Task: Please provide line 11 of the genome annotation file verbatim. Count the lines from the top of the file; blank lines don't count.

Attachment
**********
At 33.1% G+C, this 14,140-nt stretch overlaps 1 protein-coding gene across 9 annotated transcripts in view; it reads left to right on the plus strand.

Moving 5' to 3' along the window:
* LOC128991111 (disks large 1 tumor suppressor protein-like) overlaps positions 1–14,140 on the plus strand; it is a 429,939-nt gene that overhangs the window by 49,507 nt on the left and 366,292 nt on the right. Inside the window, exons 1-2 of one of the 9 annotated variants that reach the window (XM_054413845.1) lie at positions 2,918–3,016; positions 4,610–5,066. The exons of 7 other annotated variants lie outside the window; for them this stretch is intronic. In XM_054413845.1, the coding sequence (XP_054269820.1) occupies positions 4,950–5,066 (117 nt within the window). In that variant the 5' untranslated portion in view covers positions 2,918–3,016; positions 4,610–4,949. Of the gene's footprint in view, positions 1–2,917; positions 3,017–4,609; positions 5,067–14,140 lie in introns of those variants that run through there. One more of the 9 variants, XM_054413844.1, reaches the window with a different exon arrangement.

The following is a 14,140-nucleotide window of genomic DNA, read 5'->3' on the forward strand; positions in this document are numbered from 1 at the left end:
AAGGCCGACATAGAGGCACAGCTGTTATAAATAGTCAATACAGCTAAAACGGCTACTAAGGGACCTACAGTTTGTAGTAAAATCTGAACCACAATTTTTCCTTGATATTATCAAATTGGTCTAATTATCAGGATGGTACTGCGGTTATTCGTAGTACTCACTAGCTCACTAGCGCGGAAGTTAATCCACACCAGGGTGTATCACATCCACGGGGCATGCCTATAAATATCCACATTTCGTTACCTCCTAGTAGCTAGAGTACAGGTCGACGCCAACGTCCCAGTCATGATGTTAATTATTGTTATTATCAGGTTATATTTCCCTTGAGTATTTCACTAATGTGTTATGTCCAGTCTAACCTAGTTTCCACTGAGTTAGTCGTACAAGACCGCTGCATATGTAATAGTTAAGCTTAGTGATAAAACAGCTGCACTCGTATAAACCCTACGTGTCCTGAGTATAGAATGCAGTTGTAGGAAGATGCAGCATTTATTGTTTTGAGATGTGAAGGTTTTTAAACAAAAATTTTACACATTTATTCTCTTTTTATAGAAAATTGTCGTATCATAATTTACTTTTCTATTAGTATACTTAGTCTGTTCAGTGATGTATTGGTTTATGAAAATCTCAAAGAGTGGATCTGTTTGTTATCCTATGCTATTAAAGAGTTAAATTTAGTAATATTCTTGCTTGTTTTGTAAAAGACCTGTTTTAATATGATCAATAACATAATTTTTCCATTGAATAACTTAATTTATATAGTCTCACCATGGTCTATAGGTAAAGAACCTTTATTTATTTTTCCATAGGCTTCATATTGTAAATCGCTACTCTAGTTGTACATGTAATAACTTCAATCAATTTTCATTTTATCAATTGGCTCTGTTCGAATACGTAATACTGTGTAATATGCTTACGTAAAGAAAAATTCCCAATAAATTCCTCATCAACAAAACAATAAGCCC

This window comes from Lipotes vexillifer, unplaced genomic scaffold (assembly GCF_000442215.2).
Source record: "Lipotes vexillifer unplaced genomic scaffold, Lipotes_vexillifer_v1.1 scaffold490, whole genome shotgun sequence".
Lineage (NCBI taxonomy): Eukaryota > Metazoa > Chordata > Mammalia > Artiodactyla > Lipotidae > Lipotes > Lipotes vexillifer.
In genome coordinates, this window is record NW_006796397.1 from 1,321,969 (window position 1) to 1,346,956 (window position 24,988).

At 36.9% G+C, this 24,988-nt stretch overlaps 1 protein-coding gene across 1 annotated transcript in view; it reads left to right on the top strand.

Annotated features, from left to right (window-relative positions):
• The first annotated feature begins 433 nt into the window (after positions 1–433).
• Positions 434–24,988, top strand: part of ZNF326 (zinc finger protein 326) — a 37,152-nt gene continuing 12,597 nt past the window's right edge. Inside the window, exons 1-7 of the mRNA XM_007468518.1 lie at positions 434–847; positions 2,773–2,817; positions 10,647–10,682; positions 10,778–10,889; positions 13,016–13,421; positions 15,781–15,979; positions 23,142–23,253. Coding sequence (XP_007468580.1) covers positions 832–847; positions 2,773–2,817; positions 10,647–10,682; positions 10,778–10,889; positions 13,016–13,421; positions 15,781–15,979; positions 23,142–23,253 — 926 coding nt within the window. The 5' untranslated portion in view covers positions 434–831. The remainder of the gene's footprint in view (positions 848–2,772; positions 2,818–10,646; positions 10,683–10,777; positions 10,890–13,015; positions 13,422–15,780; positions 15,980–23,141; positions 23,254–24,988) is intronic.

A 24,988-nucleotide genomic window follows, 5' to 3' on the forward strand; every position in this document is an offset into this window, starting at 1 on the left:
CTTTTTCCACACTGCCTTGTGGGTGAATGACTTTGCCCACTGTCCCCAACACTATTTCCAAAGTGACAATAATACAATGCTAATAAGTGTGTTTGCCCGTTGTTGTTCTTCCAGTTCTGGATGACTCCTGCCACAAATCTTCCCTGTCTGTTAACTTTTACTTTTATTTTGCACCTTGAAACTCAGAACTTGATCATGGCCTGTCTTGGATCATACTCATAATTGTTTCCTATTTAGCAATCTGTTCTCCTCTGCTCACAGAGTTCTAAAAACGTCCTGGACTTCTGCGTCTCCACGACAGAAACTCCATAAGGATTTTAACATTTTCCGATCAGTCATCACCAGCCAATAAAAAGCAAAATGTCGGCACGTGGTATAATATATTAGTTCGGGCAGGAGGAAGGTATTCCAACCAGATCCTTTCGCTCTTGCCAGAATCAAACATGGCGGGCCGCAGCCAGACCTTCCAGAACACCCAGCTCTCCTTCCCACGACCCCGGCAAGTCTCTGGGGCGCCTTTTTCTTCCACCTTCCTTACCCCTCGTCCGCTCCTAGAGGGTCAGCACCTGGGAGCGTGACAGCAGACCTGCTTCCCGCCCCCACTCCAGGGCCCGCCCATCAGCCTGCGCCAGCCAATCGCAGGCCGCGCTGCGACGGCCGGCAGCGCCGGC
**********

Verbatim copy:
Annotated features, from left to right (window-relative positions):